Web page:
Slipped disc or herniated disc?

Dr Nigel Kellow,

As we grow older the first degenerative changes generally seen in the spine are within the intervertebral discs themselves.

The nucleus of the spine starts to become dehydrated. As this drying out progresses the nucleus shrinks and the disc starts to lose it's cushioning effect. The annulus can also weaken and split (see diagram), most often at the back of the disc, where the spinal cord and nerve roots to the arms and legs lie. With the high pressures inside intervertebral discs as a result of standing upright a split in the annulus allows material from the nucleus to push backwards towards the weakness. This causes a bulge in the disc, which is known by several different terms, such as disc bulge, prolapse, or herniation, but it is more widely known as a “slipped disc”. Sometimes the annulus splits completely allowing nuclear material to enter the spinal canal. 

Disc Herniations, Sciatica and Brachialgia

Slipped discs - or what we now call disc herniations tend to occur most at the lower end of the lumbar spine and also in the lower levels of the cervical spine. These herniations can cause pain in the back or in the neck, but more often they cause severe burning pain in a line down the leg or arm due to pressure from the bulging disc or nucleus material pressing on a nerve root. This nerve root pain is generally excruciating and does not respond very will to conventional painkillers. When the nerve pain is in the leg and due to a lumbar disc herniation it is called sciatica. When it is in the arm and due to a cervical disc herniation it is called brachialgia.

The pain from disc herniations tends to subside after a few days or weeks with simple painkillers. If it is problematic injections of steroids guided by x-ray or CT around the affected nerve root can be very effective at relieving pain. If pain persists despite several image guided spinal injections of steroids or if there are neurological complications such as weakness in the arm or leg, then the an operation is indicated to remove the offending material.

For further information - see The Ageing Spine and Understanding Pain and Pain Killers

Relating either to the cervix (the neck of the womb) or to the cervical vertebrae in the neck (cervical spine). Full medical glossary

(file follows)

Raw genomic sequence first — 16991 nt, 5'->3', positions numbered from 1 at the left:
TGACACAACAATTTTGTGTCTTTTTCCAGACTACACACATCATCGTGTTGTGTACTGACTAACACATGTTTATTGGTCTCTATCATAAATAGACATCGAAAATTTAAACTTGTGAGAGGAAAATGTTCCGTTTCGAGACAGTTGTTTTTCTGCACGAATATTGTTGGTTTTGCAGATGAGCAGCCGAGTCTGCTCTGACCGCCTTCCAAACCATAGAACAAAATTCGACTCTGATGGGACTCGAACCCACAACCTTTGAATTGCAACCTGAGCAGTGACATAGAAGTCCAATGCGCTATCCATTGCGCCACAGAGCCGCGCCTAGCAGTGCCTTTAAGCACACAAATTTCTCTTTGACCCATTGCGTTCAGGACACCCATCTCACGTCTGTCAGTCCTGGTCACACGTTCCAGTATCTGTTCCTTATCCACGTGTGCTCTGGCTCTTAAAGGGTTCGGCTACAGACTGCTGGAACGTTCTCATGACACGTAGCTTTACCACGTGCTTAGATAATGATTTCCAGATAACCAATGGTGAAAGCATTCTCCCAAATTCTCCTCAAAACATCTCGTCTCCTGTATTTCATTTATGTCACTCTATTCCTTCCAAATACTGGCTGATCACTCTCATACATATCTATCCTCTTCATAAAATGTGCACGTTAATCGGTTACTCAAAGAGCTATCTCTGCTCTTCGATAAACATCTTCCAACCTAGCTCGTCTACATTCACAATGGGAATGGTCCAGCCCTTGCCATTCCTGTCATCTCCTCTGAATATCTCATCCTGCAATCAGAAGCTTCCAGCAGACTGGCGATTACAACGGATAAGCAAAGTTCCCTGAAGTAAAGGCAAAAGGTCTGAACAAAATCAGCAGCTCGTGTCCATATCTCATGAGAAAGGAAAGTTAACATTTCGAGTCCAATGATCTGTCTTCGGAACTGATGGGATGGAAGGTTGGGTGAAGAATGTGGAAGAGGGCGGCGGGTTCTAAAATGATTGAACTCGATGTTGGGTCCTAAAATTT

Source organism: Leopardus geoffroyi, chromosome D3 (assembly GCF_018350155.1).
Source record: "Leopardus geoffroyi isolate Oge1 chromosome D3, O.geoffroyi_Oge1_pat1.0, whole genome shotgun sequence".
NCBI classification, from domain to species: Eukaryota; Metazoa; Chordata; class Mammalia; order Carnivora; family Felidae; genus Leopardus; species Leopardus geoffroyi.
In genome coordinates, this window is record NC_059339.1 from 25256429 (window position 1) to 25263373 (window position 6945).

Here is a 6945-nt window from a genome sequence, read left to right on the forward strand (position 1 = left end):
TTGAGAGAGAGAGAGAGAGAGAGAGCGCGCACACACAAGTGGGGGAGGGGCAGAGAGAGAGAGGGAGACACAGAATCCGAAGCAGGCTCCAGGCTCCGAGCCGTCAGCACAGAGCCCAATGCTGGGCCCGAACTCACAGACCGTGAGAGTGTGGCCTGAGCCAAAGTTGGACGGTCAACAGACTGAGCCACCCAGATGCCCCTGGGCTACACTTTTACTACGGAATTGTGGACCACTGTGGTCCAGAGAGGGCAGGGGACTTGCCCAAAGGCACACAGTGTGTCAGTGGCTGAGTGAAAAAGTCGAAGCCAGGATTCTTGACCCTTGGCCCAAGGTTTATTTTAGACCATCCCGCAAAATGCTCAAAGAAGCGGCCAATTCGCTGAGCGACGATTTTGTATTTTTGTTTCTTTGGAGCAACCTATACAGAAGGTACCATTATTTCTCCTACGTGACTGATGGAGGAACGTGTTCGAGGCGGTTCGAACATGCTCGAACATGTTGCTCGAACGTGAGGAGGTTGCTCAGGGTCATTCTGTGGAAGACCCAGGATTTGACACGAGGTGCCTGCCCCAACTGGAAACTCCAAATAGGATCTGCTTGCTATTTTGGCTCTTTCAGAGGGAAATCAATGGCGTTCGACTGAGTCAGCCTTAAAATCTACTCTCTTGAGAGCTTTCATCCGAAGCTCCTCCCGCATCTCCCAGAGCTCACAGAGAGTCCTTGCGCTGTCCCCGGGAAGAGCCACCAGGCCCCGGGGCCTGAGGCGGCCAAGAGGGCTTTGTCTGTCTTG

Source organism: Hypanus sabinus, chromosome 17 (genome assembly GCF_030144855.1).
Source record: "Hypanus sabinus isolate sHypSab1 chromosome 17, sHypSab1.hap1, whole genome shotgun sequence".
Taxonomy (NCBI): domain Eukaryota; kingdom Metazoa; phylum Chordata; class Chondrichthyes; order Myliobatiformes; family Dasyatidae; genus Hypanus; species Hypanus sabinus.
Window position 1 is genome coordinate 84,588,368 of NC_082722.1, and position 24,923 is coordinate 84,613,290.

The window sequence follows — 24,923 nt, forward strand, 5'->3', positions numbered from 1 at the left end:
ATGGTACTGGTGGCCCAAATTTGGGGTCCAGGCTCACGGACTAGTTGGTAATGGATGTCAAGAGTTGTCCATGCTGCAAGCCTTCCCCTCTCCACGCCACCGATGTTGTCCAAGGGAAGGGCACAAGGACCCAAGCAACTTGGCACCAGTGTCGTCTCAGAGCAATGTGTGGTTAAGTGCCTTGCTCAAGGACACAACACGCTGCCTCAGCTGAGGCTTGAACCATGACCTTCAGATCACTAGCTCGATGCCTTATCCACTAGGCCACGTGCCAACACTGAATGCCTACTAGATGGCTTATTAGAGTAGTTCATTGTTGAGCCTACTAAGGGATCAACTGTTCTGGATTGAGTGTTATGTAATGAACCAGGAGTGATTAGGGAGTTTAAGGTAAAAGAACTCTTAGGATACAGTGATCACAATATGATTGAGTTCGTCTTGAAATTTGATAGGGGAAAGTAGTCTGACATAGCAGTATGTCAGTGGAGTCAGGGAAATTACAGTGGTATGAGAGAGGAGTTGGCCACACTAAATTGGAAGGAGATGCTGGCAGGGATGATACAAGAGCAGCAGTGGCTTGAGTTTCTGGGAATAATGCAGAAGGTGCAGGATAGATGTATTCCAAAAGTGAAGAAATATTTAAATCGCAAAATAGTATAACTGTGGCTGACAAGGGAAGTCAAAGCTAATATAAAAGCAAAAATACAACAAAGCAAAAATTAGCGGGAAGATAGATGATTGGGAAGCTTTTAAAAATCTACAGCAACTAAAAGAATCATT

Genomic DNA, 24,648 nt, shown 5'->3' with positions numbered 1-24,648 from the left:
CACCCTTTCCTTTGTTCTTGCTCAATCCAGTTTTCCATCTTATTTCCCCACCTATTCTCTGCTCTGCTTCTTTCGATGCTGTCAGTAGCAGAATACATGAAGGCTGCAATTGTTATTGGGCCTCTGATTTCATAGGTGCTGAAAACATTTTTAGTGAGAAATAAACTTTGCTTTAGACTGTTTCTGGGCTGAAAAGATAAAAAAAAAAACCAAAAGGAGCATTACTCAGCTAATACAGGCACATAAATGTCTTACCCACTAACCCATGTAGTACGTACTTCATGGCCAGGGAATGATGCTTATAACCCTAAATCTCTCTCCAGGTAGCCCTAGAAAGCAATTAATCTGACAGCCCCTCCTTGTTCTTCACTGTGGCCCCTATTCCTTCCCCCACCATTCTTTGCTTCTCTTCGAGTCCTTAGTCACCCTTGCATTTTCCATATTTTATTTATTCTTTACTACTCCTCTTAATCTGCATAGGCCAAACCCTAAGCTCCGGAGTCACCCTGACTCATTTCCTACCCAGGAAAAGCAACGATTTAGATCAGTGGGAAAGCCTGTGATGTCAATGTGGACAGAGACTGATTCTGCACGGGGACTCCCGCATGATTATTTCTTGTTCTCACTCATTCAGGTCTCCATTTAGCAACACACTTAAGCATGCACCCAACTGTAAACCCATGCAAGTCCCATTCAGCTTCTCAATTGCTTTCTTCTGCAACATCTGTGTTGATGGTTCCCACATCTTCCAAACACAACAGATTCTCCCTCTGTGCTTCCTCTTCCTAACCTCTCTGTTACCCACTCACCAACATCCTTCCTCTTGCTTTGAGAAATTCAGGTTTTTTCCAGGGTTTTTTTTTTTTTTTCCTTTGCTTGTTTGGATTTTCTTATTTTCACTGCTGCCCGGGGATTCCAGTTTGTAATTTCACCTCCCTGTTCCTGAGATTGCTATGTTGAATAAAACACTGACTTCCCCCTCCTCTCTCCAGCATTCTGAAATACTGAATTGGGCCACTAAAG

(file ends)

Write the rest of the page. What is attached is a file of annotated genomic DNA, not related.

A condition that is linked to, or is a consequence of, another disease or procedure. Full medical glossary
The abbreviation for computed tomography, a scan that generates a series of cross-sectional x-ray images Full medical glossary
The basic unit of genetic material carried on chromosomes. Full medical glossary
When part of an organ pushes through the wall of the body cavity that normally holds it. Hernias can develop in many different parts of the body. Full medical glossary
An abnormal protrusion (sticking out) of tissue Full medical glossary
One of the tough pads of fibre and cartilage that separate the vertebrae and act as cushions to absorb forces on the spine. Full medical glossary
The part of the back between the lowest ribs and the top of the pelvis. Full medical glossary
Bundle of fibres that carries information in the form of electrical impulses. Full medical glossary

Associated with the nervous system and the brain.

Full medical glossary
Displacement of part of the body below its normal site. Full medical glossary
A pale yellow or green,creamy fluid found at the site of bacterial infection. Full medical glossary
Pain that radiates along the sciatic nerve, which is the main nerve in each leg and the largest nerve in the body. Full medical glossary
Compounds with a common basic structure, which occur naturally in the body. The term may also refer to man-made drugs administered because they act like hormones. Full medical glossary
Relating to the urinary tract. Full medical glossary
Affecting the vertebrae, the bones of the spine, or the joints between them Full medical glossary